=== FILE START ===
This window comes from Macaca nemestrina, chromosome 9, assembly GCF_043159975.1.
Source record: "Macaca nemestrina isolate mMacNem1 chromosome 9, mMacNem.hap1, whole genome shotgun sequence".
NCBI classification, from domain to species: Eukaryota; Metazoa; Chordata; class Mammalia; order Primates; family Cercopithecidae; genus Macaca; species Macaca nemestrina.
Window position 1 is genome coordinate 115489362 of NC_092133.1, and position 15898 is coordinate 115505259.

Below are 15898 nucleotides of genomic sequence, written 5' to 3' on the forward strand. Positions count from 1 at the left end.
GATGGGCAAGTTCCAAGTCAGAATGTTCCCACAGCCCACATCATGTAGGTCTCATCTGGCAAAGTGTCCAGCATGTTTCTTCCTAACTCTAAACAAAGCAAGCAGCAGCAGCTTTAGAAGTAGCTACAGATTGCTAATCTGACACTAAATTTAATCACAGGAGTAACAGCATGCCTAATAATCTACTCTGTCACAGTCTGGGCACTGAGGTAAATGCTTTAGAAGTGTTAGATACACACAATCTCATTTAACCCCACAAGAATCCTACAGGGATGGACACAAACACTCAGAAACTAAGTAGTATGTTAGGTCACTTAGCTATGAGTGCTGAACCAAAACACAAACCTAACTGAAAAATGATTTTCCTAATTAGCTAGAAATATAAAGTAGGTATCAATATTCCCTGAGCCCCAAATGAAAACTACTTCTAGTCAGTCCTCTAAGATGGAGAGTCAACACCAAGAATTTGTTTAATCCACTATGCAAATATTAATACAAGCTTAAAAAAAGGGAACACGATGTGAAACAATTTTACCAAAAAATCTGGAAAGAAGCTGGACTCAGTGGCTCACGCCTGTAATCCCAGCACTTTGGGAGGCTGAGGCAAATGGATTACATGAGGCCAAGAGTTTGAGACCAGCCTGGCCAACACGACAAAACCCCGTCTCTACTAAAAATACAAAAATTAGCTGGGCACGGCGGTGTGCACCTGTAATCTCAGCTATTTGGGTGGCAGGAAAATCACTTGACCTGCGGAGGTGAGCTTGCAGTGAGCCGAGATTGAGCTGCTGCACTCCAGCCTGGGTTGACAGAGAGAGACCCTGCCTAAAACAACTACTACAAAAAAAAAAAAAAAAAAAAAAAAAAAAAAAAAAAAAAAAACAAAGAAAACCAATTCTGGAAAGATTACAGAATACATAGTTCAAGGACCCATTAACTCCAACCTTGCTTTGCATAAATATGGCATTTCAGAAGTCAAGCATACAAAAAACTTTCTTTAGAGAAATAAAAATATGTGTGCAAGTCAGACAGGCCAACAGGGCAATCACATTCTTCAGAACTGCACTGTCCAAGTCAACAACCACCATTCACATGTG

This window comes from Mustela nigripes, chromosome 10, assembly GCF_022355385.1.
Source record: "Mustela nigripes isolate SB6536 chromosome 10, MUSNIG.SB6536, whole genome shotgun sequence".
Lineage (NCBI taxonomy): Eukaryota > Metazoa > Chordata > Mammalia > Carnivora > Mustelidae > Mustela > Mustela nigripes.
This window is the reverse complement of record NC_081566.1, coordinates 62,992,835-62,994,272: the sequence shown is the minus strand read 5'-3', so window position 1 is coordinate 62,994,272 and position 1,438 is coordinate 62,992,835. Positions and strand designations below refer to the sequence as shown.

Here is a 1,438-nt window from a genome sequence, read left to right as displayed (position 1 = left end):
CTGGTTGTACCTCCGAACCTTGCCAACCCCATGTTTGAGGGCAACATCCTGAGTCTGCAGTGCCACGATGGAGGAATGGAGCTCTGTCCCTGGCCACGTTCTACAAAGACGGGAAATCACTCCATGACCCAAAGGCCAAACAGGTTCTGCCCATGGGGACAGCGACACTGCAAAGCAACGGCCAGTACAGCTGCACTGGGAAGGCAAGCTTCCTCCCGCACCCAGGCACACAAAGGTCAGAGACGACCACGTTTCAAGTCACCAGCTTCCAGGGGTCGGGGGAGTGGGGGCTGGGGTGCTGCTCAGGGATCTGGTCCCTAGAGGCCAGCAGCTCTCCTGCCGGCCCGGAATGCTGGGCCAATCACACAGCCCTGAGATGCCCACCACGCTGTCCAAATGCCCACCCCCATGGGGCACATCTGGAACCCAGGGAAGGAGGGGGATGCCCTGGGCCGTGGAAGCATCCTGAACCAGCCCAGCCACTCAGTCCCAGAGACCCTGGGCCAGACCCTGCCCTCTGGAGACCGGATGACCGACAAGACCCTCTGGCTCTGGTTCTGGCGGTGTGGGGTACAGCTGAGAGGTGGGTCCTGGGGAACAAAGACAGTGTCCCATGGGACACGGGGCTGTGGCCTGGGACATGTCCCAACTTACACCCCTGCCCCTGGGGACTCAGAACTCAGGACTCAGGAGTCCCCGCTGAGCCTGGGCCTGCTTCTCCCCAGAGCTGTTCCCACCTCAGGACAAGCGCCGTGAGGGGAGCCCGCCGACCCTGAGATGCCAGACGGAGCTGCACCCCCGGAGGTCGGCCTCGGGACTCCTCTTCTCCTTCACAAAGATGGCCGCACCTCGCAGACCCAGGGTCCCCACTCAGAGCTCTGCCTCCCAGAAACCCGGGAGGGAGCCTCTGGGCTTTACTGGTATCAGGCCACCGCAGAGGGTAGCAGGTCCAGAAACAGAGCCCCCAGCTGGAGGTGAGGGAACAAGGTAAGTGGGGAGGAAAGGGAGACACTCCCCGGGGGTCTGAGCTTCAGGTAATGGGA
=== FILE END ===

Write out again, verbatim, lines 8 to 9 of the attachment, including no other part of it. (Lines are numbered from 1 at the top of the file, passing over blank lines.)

Source record: "Mustela nigripes isolate SB6536 chromosome 10, MUSNIG.SB6536, whole genome shotgun sequence".
Lineage (NCBI taxonomy): Eukaryota > Metazoa > Chordata > Mammalia > Carnivora > Mustelidae > Mustela > Mustela nigripes.